The Young Carer Grant Regulations 2019: scrutiny report

The Scottish Commission on Social Security's scrutiny report on the draft Young Carer Grant Regulations 2019

1. Introduction

The Commission came into existence at a time when the process of developing Young Carer Grant (YCG) regulations was already well advanced. It was thus necessary to set up the new body, develop ways of working and apply them within a very tight timeframe. Therefore, this is a new process for the Commission, the Scottish Government and the Scottish Parliament. For these reasons, this report – though robust in its analysis – may not fully reflect how the Commission approaches similar scrutiny processes in future. It may also be the case that this report raises issues that can, or could have been, readily addressed had the Commission had the opportunity for earlier engagement from the outset and during the development process.

In developing this report, we met with lead officials at our first meeting held over 21 and 22 February 2019. We also considered evidence drawn from the Scottish Government’s consultation document, the analysis report of responses to that consultation, the report on YCG published by the Social Security Committee and the advice of the Expert Advisory Group on Disability and Carers Benefits. The draft regulations were formally referred to the Commission on 30 April.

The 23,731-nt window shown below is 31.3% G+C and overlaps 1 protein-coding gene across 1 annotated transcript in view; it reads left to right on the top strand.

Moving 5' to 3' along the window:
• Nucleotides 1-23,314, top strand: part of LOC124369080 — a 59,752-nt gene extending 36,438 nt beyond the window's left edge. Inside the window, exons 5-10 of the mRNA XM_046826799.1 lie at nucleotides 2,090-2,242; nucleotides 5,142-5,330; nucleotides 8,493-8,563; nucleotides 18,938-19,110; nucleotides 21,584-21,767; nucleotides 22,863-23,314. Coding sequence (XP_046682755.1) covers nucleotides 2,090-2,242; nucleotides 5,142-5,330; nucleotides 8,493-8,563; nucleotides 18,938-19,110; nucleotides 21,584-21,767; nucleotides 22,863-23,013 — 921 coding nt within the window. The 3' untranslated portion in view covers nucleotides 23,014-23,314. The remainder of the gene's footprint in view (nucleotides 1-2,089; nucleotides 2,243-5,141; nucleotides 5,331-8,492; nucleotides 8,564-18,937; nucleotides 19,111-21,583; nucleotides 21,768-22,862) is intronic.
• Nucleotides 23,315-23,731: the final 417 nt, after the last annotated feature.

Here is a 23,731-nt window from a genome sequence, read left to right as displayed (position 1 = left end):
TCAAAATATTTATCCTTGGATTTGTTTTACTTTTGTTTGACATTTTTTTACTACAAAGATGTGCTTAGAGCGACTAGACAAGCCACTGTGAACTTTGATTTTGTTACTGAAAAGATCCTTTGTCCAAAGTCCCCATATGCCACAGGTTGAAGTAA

With regard to human rights, in addition to the usual instruments that can be expected always to apply, the UN Convention on the Rights of the Child (UNCRC) is of direct relevance to these regulations1In particular, Article 3: The UN Convention on the Rights of Persons with Disabilities (UNCRPD) may also indirectly have some bearing as it sets out the state’s duty to provide adequate social support and protection schemes for ensuring independent and community living2In particular, Article 4, 3. (General Obligations, involvement of people with disabilities); General Article 19 (independent living). See:

The report begins with an examination of the Scottish Government’s policy intention and the engagement it undertook to inform policy development. It then sets out detailed scrutiny of the regulations. It closes with recommendations on key issues for monitoring and evaluation, to ensure that that policy objectives are met and with a view to achieving continuous improvement.

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